INTERVIEW QUESTIONS: Morgan Stanley, investment banking division (IBD), internship

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Question

Tell me how would you valuate a company? Which are the most used financial tools in this area?

Answer given:

When we are acquiring a company, we are buying its stock (equity) and assuming its debt (loans and bonds). The value of debt is not difficult to calculate because we can use the book value of debt. However, the market value of equity is not so easy and we need to use different valuation techniques. The most commonly used techniques to determine the market value of equity are: discounted cash flow (DCF) analysis, multiples method and comparable transactions method.

Question

Why cannot we use EV/Earnings or Price/EBITDA as valuation metrics?

Answer given: 

Enterprise Value (EV) equals the value of the operations of the company from all providers of capital. Therefore, as EV incorporates all of both debt and equity, it is not dependant on the choice of capital structure. If we use EV in the numerator of our valuation metric, to be consistent we must use an operating or capital structure neutral (unlevered) metric in the denominator, such as Sales, EBIT or EBITDA. These such metrics are also not dependant on capital structure because they do not include interest expense. Operating metrics such as earnings do include interest and so are considered leveraged or capital structure dependant metrics. Therefore EV/Earnings is an apples to oranges comparison and is considered inconsistent. Similarly Price/EBITDA is inconsistent because Price (or equity value) is dependant on capital structure (levered) while EBITDA is unlevered. Again, apples to oranges. Price/Earnings is fine (apples to apples) because they are both levered.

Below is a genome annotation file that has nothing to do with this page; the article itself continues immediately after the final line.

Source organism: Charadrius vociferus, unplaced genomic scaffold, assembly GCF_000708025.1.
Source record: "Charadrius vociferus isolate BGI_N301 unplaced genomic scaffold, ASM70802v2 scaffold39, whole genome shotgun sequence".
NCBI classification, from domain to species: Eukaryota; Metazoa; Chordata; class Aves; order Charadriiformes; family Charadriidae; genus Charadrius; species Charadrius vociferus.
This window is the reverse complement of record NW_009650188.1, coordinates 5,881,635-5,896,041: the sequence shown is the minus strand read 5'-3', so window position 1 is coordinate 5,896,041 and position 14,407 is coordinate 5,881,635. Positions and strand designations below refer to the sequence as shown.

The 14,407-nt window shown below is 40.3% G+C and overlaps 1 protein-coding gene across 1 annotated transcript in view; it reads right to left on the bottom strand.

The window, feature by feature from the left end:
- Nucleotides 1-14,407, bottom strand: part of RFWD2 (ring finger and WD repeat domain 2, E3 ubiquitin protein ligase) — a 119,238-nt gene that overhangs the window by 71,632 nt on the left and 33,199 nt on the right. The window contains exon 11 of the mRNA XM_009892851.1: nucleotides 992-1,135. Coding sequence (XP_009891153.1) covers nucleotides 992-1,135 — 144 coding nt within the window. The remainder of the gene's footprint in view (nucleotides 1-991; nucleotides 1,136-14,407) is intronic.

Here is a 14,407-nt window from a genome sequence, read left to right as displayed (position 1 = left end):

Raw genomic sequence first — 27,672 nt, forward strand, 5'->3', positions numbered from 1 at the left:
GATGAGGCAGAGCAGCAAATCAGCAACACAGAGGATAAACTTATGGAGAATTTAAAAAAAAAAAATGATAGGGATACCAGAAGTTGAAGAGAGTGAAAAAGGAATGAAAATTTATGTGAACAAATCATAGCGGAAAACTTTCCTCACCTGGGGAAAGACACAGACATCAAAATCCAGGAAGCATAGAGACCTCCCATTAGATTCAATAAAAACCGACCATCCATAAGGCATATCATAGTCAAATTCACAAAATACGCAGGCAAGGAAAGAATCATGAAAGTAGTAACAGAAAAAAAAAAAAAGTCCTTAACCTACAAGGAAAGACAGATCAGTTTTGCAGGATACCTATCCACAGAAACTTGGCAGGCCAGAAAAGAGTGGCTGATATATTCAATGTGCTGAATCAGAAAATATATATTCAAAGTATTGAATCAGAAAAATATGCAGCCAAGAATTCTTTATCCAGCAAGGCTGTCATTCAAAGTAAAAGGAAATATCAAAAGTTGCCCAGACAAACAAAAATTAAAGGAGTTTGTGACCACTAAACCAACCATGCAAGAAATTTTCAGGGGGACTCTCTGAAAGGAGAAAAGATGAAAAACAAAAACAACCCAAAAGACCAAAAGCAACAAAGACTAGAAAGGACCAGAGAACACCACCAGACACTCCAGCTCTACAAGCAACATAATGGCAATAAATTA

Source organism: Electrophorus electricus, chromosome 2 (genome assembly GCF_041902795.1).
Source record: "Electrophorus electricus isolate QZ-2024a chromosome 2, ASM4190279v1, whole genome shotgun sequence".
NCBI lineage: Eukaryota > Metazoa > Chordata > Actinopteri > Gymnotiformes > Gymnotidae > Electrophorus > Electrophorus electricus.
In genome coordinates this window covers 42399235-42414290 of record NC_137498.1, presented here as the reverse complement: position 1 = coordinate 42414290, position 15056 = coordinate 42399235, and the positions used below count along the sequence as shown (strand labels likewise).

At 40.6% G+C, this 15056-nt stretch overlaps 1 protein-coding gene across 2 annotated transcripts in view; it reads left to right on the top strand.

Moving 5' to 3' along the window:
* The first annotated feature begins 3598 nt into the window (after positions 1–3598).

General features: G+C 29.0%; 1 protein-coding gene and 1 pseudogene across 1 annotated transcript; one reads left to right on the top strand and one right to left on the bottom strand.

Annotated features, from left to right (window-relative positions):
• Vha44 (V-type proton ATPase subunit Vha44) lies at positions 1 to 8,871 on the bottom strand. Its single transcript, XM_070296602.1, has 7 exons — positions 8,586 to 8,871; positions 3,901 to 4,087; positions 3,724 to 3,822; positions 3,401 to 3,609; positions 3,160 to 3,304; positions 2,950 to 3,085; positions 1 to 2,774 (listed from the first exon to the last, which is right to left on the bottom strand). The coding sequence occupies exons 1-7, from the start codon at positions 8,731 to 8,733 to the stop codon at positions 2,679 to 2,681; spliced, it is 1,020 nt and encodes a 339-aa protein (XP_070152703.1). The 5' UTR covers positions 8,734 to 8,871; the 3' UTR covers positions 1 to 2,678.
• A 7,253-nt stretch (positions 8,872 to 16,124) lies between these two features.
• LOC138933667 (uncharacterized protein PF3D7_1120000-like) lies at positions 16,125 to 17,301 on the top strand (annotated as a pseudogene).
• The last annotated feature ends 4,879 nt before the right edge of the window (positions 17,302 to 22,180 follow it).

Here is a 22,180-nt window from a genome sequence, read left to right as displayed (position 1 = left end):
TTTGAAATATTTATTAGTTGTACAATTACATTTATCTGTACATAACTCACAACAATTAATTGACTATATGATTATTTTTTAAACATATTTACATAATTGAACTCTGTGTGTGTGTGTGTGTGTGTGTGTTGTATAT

Question

What factors can lead to the dilution of EPS in an acquisition?

Answer given:

A number of factors can cause an acquisition to be dilutive to the acquiror’s earnings per share (EPS), including: (1) the target has negative net income, (2) the target’s Price/Earnings ratio is greater than the acquiror’s, (3) the transaction creates a significant amount of intangible assets that must be amortized going forward, (4) increased interest expense due to new debt used to finance the transaction, (5) decreased interest income due to less cash on the balance sheet if cash is used to finance the transaction and (6) low or negative synergies.

Question 

Why do we subtract cash in the enterprise value formula?

Answer given:

Cash gets subtracted when calculating Enterprise Value because (1) cash is considered a non-operating asset AND (2) cash is already implicitly accounted for within equity value. It is important to remark that when we subtract cash, to be precise, we should say excess cash. However, we will typically make the assumption that a company’s cash balance (including cash equivalents such as marketable securities or short-term investments) equals excess cash.

We cannot guarantee the authenticity of these questions nor the accuracy of the answers: they are what one candidate claims to have been asked by Morgan Stanley and have not been verified by the bank.

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